2013-01-13 17.01.53Things were basically cool, up until the moment the fork dragged up a piece of half-melted pig skin, strung together with a couple inches of meat. And maybe a tendon. Or something.

My stomach rolled.

But I kept thinking about the original reddit pernil recipe, specifically the part where he talks about honoring the animal that gave its life so you could eat, and I kept going. Picking out chunks of half-liquified pig skin, trying to scrape the shredded pork off the skin and back into the sauce. I tasted some.

I had not picked a good BBQ sauce. Also, there was still WAY too much fat in the sauce.

2013-01-18 00.32.48I managed to eat a spoonful before I realized this – unlike my famous steak tartar incident by the seine (remind me to blog about that, some time) – was not a culinary battle I could win.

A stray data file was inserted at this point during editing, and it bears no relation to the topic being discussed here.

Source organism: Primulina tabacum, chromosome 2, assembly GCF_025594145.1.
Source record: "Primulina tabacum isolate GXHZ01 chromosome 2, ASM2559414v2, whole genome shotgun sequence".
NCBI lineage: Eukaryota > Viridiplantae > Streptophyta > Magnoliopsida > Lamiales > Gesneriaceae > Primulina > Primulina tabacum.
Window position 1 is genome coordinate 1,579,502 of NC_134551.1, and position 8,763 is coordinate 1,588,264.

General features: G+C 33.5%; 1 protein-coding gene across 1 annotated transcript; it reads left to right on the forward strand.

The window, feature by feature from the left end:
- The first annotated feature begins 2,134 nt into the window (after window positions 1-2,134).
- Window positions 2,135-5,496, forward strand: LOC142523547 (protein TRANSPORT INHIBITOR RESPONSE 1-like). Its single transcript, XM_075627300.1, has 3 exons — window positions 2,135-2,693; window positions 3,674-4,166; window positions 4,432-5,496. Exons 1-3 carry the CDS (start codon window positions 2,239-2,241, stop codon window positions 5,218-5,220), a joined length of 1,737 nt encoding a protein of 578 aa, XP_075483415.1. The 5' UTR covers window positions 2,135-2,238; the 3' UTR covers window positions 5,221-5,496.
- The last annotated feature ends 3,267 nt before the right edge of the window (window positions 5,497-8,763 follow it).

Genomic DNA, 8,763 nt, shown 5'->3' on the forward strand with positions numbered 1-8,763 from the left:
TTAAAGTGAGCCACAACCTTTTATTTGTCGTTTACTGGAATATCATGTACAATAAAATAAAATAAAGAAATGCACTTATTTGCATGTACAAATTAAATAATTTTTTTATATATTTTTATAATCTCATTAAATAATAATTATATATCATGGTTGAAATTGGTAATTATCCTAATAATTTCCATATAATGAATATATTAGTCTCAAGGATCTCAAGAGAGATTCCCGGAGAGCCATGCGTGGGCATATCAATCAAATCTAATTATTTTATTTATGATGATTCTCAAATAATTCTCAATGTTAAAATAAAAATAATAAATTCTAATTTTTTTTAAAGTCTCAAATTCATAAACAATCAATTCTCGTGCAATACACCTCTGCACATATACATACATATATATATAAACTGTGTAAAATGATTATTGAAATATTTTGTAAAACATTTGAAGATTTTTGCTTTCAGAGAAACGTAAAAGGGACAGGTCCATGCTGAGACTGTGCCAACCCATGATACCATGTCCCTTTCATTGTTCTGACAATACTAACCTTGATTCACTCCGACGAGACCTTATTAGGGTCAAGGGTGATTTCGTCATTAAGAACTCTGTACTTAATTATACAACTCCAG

With three pounds of frozen pork shoulder in the freezer, this was going to be a problem.

Luckily, a work friend was talking about making pork tacos the next day, and happy to take the rest of the pork shoulder off my hands. Guilt somewhat alleviated.

But now I had an ethical quandry on my hands, of the low-grade variety prone to plaguing the dietarily privileged: how could I justify eating a meat I couldn’t even prepare myself? It sounds nuts, I know. But it tickled at the back of my head for days following the pork shoulder incident. I’d spent time, recently, talking to hunters. My cousin and his wife (cousin-in-law) ran a free range organic farm back before they got married, and mine is the kind of family where, while we’re all omnivores, we have been known to trade emails asking “Is it ethical to eat meat?”

So when a friend posted on Twitter about a Boston restaurant and the pig-butchery-lesson they were giving away as a contest prize…I entered.

And won.

Which was when I realized: in March, I’d be butchering a pig.

And I had no idea if I was ready for it.

To Be Continued…

Low Sodium Pernil – Reddit Recipe

Some time ago, I saw this recipe for pernil on reddit. Today, I’m giving it a try – with, of course, a low-sodium twist.